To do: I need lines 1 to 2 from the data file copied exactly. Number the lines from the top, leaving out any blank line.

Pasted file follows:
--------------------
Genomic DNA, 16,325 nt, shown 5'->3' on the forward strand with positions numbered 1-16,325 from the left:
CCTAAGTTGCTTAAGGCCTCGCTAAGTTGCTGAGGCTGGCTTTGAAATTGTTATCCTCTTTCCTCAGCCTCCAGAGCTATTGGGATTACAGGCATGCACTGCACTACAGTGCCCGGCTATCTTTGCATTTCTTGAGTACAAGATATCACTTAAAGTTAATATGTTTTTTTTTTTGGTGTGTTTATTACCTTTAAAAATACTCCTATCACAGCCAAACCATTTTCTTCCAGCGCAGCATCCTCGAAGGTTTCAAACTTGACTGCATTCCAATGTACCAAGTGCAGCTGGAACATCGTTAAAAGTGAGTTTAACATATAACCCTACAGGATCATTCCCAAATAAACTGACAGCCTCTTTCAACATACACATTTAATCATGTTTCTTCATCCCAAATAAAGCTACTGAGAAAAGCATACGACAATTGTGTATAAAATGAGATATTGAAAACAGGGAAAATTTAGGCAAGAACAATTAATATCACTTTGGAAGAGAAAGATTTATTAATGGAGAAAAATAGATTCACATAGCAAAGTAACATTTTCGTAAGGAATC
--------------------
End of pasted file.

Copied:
Genomic DNA, 16,325 nt, shown 5'->3' on the forward strand with positions numbered 1-16,325 from the left:
CCTAAGTTGCTTAAGGCCTCGCTAAGTTGCTGAGGCTGGCTTTGAAATTGTTATCCTCTTTCCTCAGCCTCCAGAGCTATTGGGATTACAGGCATGCACTGCACTACAGTGCCCGGCTATCTTTGCATTTCTTGAGTACAAGATATCACTTAAAGTTAATATGTTTTTTTTTTTGGTGTGTTTATTACCTTTAAAAATACTCCTATCACAGCCAAACCATTTTCTTCCAGCGCAGCATCCTCGAAGGTTTCAAACTTGACTGCATTCCAATGTACCAAGTGCAGCTGGAACATCGTTAAAAGTGAGTTTAACATATAACCCTACAGGATCATTCCCAAATAAACTGACAGCCTCTTTCAACATACACATTTAATCATGTTTCTTCATCCCAAATAAAGCTACTGAGAAAAGCATACGACAATTGTGTATAAAATGAGATATTGAAAACAGGGAAAATTTAGGCAAGAACAATTAATATCACTTTGGAAGAGAAAGATTTATTAATGGAGAAAAATAGATTCACATAGCAAAGTAACATTTTCGTAAGGAATC